De Legibus - Book One

Book One

The book opens with Cicero, Quintus and Atticus walking through the shaded groves at Cicero's Arpinum estate, when they happen across an old oak tree linked by legend to the general and Consul Gaius Marius, who also was a native of Arpinum. Atticus questions whether or not it still exists, to which Quintus replies that so long as people remember the spot and the associations connected with it, the tree will exist regardless of its physical presence. This brings the trio into a discussion of the porous border between fact and fable in historians' writing of the day. Cicero lets on that even in their day, many of the stories of the Roman kings, such as Numa Pompilius conversing with the severed head of his wife Egeria, were thought of as fables or parables rather than as actual incidents which happened.

Atticus takes the opportunity to prod Cicero to starting a promised work on Roman history (if such a work existed, it has not surfaced to any extent in modern times) and flatters him by pointing out that in any case, Cicero may be one of the more qualified men in Rome to do it, given the numerous flaws of Roman historians of the era. Cicero begs off, mentioning that he has his hands full with studying the law in preparation for cases. This brings us to the meat of the book, an exposition of the wellspring of the law. Atticus, as a divertissment, asks Cicero to put some of his knowledge to use right then and there and give them a discussion on the law as they walk across his estate.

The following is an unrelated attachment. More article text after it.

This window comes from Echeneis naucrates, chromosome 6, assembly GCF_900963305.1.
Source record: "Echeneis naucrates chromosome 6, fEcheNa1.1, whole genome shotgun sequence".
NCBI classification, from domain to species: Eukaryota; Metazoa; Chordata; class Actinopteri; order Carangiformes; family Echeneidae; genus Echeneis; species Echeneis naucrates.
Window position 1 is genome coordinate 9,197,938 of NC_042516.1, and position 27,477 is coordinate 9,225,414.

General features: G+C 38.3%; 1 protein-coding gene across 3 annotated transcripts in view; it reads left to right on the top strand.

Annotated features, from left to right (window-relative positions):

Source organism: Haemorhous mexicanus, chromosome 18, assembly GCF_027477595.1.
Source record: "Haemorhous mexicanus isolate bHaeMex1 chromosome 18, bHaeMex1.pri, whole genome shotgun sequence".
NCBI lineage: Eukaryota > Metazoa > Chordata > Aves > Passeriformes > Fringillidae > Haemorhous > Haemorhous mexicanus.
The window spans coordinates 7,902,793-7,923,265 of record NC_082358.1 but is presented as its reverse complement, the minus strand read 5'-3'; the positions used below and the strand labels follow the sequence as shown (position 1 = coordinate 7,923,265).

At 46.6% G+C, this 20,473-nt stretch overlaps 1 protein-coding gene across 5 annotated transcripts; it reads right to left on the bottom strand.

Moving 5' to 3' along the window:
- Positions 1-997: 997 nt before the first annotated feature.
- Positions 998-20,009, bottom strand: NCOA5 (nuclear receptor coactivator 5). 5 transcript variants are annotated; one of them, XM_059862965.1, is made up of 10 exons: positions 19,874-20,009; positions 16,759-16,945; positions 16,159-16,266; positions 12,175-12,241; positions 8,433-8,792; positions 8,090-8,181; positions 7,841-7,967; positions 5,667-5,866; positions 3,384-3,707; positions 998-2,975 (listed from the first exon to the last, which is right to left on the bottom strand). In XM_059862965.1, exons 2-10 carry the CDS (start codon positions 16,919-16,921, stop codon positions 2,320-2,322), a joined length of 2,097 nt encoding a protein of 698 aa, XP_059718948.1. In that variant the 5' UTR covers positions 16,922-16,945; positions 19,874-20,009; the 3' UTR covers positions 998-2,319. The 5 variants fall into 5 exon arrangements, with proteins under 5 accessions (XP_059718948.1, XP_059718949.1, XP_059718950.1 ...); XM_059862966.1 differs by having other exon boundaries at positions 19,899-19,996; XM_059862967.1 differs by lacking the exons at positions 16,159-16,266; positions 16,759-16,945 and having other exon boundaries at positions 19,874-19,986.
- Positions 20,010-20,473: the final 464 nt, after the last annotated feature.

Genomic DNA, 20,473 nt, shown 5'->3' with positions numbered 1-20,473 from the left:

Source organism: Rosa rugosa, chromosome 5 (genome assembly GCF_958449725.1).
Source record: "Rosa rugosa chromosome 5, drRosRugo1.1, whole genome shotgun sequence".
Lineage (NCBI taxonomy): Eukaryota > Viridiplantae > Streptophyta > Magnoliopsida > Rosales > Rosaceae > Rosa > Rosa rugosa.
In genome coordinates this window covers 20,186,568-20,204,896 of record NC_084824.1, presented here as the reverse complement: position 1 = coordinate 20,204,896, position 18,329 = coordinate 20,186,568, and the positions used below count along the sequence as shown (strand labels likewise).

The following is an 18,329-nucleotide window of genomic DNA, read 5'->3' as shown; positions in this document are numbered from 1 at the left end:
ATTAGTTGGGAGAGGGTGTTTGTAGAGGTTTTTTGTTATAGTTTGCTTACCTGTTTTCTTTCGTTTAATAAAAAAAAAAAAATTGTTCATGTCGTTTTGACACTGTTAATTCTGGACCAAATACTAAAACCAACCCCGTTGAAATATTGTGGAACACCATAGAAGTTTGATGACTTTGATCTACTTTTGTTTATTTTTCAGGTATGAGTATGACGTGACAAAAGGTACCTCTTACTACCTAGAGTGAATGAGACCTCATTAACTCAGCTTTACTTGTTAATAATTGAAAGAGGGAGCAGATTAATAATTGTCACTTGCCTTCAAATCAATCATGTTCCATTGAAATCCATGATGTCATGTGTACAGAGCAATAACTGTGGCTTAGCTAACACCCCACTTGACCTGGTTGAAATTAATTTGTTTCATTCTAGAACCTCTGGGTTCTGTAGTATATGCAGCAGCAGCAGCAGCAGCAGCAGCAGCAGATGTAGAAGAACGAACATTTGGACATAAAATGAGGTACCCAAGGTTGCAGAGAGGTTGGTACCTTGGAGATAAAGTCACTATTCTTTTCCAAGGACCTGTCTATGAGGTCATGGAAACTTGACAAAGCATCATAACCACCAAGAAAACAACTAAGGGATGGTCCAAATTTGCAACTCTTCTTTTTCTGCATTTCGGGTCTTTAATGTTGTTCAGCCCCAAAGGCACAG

To Cicero, law was not a matter of written statutes, and lists of regulations, but was a matter deeply ingrained in the human spirit, one that was an integral part of the human experience.

His reasoning goes thus:

  • Humans were created by a higher power or powers (and for the sake of argument, Cicero has the Epicurean Atticus concede the point that this higher power is engaged with the affairs of humanity).
  • This higher power which created the universe did, for reasons known to itself, endow humans with a bit of its own divinity, giving the human race the powers of speech, reason, and thought.
    • Due to this spark of divinity inside humans, they must de facto be related to the higher power in some fashion.
  • Because humans share reason with the higher power, and because this higher power is presumed to be benevolent, it follows that humans, when employing reason correctly, will likewise be benevolent.
  • This reason is what Cicero considers the law. To him, the law is whatever promotes good and forbids evil. What holds us back from upholding this absolutely is our human failings, our lusts for pleasure, wealth, status, other inconsequentials outside of virtue and honor.

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